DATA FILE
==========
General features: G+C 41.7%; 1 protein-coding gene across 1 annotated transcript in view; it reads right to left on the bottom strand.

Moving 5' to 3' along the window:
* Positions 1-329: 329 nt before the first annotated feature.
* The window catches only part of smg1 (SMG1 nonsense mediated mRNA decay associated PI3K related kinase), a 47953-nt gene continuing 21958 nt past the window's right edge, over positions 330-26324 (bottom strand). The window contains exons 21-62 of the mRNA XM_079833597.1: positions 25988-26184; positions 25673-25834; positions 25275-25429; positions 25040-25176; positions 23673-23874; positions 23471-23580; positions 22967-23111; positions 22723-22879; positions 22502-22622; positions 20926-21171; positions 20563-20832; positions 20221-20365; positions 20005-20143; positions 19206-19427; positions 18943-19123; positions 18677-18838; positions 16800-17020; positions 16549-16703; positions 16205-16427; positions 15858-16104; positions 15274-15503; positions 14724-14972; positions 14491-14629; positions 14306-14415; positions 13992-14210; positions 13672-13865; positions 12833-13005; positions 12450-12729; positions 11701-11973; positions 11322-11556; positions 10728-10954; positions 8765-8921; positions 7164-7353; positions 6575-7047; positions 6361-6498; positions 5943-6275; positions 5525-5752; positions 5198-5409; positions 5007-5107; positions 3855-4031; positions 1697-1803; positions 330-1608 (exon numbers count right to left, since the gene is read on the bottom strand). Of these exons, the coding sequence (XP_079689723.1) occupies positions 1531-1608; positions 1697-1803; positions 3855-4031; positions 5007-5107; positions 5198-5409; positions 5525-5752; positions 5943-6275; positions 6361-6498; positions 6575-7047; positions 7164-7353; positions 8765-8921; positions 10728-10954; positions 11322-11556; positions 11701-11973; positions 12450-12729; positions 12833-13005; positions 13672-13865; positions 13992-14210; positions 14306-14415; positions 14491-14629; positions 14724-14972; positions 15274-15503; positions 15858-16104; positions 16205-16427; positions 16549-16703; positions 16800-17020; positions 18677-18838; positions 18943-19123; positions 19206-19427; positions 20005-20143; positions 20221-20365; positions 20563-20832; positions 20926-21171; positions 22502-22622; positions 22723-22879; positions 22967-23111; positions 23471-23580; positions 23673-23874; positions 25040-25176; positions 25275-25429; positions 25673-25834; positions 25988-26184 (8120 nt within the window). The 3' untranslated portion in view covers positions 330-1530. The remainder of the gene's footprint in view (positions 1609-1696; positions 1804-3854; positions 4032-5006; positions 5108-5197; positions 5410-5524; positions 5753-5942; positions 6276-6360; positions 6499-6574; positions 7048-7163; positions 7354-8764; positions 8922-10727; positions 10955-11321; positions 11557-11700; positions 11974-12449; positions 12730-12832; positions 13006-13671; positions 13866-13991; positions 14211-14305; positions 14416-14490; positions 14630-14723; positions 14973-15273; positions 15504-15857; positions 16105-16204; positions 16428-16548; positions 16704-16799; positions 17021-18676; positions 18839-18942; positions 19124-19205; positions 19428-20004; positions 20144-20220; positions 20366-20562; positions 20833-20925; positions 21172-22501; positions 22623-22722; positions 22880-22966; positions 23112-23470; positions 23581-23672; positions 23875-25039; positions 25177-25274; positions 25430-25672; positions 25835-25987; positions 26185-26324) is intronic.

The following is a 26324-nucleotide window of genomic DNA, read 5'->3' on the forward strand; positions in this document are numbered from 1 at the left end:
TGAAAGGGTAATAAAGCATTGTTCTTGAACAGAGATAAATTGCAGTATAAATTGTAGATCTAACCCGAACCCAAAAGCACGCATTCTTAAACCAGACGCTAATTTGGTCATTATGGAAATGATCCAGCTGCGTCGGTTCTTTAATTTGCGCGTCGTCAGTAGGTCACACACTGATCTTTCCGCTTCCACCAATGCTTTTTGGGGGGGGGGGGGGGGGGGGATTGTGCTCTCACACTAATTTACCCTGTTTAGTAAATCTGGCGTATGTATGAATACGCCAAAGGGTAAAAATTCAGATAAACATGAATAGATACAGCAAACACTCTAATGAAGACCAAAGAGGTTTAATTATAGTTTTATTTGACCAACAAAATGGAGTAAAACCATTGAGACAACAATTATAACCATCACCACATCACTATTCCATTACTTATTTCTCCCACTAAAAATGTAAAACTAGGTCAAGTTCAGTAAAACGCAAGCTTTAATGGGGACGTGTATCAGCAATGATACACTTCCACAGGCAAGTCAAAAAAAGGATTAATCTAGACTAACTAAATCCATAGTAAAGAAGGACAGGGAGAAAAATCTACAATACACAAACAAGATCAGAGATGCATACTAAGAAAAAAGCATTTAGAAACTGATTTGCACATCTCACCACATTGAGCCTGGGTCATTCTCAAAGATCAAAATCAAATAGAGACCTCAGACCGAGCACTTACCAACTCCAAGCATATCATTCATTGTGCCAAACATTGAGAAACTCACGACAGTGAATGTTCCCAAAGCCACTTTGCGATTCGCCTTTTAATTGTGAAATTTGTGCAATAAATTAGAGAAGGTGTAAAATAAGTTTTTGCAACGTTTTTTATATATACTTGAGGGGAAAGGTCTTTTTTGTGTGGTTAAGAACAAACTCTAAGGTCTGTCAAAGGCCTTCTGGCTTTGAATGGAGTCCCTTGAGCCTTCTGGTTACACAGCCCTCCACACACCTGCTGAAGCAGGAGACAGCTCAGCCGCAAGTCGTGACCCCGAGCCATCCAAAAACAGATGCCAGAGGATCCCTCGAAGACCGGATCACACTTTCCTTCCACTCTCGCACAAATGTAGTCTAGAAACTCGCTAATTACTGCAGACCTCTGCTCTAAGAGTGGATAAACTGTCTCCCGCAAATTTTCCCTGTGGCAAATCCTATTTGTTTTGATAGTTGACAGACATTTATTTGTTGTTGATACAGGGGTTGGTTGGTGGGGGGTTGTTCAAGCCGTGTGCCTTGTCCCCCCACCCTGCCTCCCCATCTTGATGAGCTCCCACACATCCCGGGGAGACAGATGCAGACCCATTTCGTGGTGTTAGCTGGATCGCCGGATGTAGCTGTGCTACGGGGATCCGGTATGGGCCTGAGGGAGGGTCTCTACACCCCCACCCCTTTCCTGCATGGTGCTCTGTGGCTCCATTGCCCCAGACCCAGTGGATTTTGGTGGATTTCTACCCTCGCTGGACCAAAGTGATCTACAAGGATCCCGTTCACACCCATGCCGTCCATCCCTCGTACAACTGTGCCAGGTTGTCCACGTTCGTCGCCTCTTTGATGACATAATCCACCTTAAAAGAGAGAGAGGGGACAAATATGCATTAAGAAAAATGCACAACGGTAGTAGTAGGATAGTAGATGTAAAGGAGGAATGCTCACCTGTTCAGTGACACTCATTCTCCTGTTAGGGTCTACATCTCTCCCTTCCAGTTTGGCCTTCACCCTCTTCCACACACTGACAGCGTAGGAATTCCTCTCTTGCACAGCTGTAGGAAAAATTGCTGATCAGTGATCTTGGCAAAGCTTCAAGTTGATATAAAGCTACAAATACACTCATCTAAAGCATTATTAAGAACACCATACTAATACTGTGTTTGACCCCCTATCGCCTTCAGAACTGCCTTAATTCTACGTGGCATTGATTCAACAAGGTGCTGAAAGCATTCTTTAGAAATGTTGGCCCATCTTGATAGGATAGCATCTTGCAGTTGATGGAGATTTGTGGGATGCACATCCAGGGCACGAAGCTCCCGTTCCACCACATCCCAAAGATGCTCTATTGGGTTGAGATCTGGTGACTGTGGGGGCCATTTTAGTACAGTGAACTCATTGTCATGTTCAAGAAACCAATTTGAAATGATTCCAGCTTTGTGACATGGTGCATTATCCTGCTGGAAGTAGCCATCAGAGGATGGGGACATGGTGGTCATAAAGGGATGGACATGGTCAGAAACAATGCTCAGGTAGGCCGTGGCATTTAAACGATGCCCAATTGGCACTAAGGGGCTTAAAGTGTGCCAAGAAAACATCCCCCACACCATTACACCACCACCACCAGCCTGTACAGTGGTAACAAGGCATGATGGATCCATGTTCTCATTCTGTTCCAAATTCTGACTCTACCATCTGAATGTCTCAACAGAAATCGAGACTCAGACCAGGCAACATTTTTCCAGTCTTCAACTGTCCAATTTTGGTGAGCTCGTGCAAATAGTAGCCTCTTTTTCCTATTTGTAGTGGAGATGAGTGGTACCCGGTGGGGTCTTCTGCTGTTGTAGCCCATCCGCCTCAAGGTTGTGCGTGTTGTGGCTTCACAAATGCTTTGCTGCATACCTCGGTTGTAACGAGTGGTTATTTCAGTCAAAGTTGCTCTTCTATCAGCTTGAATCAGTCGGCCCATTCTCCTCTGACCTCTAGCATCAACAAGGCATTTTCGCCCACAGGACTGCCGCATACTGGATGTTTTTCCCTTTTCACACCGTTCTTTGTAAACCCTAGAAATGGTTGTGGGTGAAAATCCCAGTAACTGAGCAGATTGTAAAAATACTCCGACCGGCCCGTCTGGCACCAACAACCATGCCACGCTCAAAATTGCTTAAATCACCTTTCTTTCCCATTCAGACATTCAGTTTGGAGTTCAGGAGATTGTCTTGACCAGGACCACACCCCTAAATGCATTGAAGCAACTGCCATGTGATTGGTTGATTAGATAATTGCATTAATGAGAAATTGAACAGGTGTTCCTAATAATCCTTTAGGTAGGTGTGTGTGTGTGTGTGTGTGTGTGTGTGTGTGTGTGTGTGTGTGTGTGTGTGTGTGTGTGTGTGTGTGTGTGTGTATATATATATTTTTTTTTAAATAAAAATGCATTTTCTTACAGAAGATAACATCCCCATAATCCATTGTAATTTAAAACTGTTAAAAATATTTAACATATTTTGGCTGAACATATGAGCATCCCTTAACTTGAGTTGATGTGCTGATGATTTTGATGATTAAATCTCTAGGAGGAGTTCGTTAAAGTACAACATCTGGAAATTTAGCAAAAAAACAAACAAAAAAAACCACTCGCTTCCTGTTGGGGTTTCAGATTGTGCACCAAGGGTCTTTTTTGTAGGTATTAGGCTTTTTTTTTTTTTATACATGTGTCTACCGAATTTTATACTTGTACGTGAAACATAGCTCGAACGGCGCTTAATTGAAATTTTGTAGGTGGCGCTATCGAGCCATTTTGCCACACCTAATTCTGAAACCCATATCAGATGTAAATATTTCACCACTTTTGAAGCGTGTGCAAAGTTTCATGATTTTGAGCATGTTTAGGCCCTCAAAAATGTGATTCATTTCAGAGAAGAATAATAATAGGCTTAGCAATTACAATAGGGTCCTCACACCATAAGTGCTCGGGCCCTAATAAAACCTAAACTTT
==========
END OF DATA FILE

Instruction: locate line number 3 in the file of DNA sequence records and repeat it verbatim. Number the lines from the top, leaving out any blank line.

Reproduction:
* Positions 1-329: 329 nt before the first annotated feature.